As humans increasingly explore space, we will want – and need – to bring plants with us. Plants are critical for keeping space travellers healthy on long missions: exploring deep space, on long stints on the ISS, or setting up a base on the Moon or Mars. Researchers are testing various crops and equipment to figure out how to do this without using a lot of extra hardware or power.
While we cannot directly observe them, every galaxy has its own halo of dark matter, on which familiar, visible matter hangs. Our solar system orbits the centre of our galaxy, while Earth orbits the Sun. As we do this, our motion through the Milky Way’s halo of dark matter creates the Headwind Effect. Dr Grace Lawrence asked whether this Headwind exhibits “gusts” of higher intensity.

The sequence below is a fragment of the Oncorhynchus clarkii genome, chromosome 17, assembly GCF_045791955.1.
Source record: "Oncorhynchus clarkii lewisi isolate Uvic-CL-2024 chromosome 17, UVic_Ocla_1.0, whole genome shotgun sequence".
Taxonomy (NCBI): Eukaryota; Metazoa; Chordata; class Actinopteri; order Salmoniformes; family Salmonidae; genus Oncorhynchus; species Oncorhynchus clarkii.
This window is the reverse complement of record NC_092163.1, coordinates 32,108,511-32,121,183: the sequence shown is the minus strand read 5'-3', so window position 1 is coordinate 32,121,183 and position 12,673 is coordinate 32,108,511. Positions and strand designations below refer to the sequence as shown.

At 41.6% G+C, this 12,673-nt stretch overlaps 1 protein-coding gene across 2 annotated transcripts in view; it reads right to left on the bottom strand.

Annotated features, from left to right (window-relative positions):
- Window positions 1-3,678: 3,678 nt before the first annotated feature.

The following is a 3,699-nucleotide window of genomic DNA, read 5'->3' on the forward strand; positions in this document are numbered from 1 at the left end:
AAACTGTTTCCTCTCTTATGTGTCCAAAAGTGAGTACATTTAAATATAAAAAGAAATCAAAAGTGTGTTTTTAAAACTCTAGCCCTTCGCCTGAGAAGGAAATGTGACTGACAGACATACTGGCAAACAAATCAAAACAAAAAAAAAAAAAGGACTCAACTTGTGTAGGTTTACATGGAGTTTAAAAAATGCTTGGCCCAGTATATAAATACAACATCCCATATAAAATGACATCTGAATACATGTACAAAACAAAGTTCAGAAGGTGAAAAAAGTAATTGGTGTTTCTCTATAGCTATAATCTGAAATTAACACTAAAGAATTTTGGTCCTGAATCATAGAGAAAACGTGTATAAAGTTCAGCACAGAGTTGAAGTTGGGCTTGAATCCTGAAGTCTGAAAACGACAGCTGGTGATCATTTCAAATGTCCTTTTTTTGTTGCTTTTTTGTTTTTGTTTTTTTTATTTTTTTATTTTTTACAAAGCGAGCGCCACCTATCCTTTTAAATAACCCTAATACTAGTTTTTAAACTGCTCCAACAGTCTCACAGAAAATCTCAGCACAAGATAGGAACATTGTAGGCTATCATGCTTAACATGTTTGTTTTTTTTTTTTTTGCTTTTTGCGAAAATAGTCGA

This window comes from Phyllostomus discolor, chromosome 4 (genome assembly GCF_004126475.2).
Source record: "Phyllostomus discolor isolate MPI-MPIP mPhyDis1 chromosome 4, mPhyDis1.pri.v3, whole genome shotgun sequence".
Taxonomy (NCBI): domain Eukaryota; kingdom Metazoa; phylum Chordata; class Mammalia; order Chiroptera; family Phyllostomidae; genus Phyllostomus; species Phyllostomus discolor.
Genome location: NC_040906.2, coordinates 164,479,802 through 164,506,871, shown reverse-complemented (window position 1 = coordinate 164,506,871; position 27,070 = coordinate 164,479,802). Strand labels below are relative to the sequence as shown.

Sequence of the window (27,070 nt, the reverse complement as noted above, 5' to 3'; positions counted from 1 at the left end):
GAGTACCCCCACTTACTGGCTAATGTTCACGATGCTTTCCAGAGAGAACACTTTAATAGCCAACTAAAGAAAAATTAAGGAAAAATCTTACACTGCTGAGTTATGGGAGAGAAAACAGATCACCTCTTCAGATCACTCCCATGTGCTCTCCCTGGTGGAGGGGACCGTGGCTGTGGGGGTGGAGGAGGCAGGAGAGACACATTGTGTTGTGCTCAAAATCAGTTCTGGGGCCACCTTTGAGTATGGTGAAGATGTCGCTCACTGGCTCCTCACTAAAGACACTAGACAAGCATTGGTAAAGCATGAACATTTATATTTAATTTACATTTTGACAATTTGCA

It’s not easy to find an planets beyond our own solar system. With few exceptions, we cannot see them directly. Even with the largest, most powerful telescopes, they remain lost in the glare of their host stars. Instead, astronomers like NASA’s Dr Jessie Christiansen search for clues that reveal the presence of unseen worlds as detectives.
It’s not uncommon to have “four seasons in one day” in Melbourne. Our variable weather patterns are driven by conditions moving from west to east and, to some extent, from the Southern Ocean to Australia. These variables control cloud formation and, just like following a cake recipe, change in flavour and form depending on the ingredients you put in.
From remote Antarctica to the towering Himalayas, accelerating ice loss under climate change casts a stark shadow over ecosystems, coastlines, and the equilibrium of our global environment. Glaciologists like Professor Andrew Mackintosh work to understand past glacier and ice sheet changes to improve future predictions – and that future looks bleak.